6.3 The IS curve in the open economy: real depreciation and trade balance

If trade relations with the rest of the world are ignored, there is no need to distinguish between the domestic demand for goods and the demand for domestic goods. However, if one wants to analyze an open economy, this distinction has to be made.
For domestic demand, i.e. those goods and services that are in demand by residents (or in the domestic market) Y = C + I + G. still applies. The curve of domestic demand is called the DD curve.
However, domestic production, economic growth, recession and boom refer to the demand for domestic goods, which includes trade relations with abroad. This means that domestic demand must be corrected for exports and imports because a part of domestic demand is covered by foreign goods and a part of the demand for domestic goods comes from foreigners. We refer to the curve of demand for domestic goods as the ZZ curve. The equation is Y = C + I + G + X Imμ. The difference between exports and imports is called the trade balance (surplus or deficit).
Here, imports are indicated with their value so as not to compare apples (or Mercedes) (domestic) with pears (or Hundai) (foreign). For this purpose the imports are converted with the real exchange rate μ. The ZZ curve is flatter than the DD curve, since a part of domestic demand is covered by foreign goods - the imports.
The following macroeconomic variables influence the system and are used as controllers in the graph: government expenditure G, foreign income Y* and the real exchange rate μ. Altogether, the IS curve of the open economy looks like this:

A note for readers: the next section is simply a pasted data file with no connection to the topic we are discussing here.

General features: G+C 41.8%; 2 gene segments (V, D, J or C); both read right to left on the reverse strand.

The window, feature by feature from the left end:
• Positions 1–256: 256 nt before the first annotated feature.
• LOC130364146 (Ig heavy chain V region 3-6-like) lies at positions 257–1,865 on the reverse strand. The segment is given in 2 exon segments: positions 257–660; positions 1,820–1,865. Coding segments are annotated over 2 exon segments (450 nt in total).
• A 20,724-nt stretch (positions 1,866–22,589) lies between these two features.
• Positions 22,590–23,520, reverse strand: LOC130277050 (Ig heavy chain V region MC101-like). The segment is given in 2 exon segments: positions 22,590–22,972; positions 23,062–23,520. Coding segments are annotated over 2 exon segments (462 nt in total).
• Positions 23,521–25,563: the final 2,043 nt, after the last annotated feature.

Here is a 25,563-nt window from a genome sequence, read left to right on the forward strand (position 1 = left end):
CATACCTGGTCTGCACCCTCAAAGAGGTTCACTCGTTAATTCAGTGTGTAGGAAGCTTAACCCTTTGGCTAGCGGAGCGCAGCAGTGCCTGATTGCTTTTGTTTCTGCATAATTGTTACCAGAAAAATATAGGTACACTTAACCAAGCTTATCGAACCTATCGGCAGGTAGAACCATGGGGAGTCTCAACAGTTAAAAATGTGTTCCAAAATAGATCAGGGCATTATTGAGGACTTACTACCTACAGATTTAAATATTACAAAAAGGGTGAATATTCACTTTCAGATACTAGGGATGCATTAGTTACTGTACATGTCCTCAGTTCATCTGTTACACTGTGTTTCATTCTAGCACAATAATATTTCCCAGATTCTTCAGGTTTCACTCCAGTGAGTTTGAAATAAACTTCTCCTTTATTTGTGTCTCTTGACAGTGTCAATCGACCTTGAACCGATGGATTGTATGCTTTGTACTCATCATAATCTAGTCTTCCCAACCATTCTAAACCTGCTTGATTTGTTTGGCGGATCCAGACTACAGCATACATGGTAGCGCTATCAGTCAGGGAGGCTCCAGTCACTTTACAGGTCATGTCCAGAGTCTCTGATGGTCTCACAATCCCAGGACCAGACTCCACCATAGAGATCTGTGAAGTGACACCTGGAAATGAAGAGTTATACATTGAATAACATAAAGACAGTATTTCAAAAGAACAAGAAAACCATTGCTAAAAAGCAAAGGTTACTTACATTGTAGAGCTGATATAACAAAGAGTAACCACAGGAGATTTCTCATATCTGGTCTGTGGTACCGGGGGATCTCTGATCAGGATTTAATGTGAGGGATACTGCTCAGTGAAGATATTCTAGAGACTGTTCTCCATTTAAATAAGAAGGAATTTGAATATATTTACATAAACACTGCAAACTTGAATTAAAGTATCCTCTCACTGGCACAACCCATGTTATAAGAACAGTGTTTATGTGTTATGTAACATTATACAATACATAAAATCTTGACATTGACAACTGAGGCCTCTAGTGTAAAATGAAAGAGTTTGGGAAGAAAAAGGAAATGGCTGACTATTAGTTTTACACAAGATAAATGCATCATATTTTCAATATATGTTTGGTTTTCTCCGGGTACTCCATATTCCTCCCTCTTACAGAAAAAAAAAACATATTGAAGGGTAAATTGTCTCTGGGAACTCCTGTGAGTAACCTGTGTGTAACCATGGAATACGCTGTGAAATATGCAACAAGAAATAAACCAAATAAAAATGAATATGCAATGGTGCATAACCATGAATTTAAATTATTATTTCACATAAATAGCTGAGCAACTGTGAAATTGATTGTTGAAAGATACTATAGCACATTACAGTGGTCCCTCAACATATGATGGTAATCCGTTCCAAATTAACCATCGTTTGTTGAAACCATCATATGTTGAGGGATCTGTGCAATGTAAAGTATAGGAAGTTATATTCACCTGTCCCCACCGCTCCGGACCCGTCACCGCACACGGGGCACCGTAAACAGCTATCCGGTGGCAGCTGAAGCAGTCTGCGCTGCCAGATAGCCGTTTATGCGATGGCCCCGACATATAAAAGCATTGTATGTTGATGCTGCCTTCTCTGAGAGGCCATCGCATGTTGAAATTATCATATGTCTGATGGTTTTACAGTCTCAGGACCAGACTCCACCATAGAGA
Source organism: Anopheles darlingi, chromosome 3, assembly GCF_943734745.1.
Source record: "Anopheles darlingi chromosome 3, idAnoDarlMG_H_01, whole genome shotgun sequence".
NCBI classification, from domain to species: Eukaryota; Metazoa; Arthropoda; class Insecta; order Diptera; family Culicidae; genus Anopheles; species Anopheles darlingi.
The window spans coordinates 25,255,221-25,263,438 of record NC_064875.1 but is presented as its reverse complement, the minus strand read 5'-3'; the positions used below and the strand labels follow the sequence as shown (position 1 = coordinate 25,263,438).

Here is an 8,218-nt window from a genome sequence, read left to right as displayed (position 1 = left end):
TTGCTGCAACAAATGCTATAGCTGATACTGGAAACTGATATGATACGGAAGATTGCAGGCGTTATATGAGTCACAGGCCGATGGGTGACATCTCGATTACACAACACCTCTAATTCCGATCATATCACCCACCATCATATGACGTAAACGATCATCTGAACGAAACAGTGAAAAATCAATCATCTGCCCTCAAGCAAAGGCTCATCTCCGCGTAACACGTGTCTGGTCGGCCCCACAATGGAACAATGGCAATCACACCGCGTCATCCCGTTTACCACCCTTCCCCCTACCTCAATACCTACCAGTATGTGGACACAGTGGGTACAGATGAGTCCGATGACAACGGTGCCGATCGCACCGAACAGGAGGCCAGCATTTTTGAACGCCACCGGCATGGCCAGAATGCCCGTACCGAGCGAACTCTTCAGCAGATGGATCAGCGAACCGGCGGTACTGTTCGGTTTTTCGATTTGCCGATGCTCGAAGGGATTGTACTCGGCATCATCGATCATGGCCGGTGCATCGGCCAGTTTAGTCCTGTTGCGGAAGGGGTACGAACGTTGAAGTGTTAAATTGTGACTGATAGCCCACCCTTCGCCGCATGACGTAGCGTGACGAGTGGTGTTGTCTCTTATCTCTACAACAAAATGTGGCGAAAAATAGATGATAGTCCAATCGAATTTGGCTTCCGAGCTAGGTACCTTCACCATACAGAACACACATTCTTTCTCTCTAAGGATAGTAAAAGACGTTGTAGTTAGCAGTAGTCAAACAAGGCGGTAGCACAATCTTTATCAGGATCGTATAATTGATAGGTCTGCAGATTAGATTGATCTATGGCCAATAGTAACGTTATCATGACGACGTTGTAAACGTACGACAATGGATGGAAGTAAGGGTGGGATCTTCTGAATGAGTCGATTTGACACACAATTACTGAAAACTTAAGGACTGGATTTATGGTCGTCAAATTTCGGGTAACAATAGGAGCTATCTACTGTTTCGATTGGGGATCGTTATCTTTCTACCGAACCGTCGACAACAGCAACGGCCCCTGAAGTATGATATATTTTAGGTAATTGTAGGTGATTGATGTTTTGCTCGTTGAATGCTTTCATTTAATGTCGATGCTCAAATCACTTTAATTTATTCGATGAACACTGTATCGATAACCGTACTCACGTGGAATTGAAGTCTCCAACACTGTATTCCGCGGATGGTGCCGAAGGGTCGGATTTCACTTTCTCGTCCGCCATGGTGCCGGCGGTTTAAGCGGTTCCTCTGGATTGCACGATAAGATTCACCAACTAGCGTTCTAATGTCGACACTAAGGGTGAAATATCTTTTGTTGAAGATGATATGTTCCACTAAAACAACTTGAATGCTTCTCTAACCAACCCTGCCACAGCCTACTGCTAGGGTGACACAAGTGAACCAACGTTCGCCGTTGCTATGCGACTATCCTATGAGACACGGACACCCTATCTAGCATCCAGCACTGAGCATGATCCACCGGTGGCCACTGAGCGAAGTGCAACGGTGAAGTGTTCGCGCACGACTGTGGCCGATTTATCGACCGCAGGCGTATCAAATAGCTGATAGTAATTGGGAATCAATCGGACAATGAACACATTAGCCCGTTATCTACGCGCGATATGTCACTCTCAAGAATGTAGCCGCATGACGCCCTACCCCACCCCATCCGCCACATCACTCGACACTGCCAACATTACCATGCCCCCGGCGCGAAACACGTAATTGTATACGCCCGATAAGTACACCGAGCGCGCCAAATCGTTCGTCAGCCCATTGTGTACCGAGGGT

Y = C(Y T) + I(Y,r) + G + X(Y ,μ) Im(μ)μ.

Income, taxes, interest rates affect domestic demand as described in the previous chapters. In addition, an increase in income causes an increase in imports. A change (decrease = real depreciation) in the real exchange rate has three effects: (1) increase in exports, (2) decrease in imports and (3) increase in the relative price of foreign goods in units of domestic goods 1/μ. For the trade balance to improve in response to a depreciation, the effects 1 and 2 (increase in exports and decrease in imports) must have a stronger impact than the third (relative decline of the value of domestic goods). This is the case when the Marshall-Lerner condition applies. We assume this, since it is the rule. The trade balance reacts positively to a real depreciation.
If one compares the ZZ-curve and the DD-curve in a Y -demand-diagram, two points stand out. There is an intersection of the two curves and for low Y the ZZ-curve runs above the DD-curve, for high Y it runs below. The difference between the ZZ-curve and the DD-curve represents net exports (NX) or the trade balance surplus, i.e. exports-imports/μ At the intersection, the value of domestic demand corresponds to the demand for domestic goods. This means that as much is imported as is exported. The trade balance is in equilibrium. If domestic GDP rises, the demand for domestic goods rises proportionately less, since part of the demand is generated abroad, and the trade balance becomes negative. If domestic GDP decreases, the trade balance becomes positive, c.p.
The economy is in equilibrium when production Y equals demand, i.e. the above equation

Y = C(Y T) + I(Y,r) + G + X(Y ,μ) Im(μ)μ

is fulfilled.

In the graph above, production is shown as the angle bisector Y =Y demand as the ZZ-curve and the economic equilibrium as the intersection Eq0. In the initial position, the trade balance is balanced. Using the slider, a change in the real exchange rate can be simulated. You can see the increase in foreign demand (blue) in the case of a real depreciation. As described above, the increase in foreign demand is always higher than the increase in net exports (black) in the new equilibrium. In the case of an appreciation, of course, the reverse is true.

(c) by Christian Bauer
Prof. Dr. Christian Bauer
Chair of monetary economics
Trier University
D-54296 Trier
Tel.: +49 (0)651/201-2743
E-mail: Bauer@uni-trier.de
URL: https://www.cbauer.de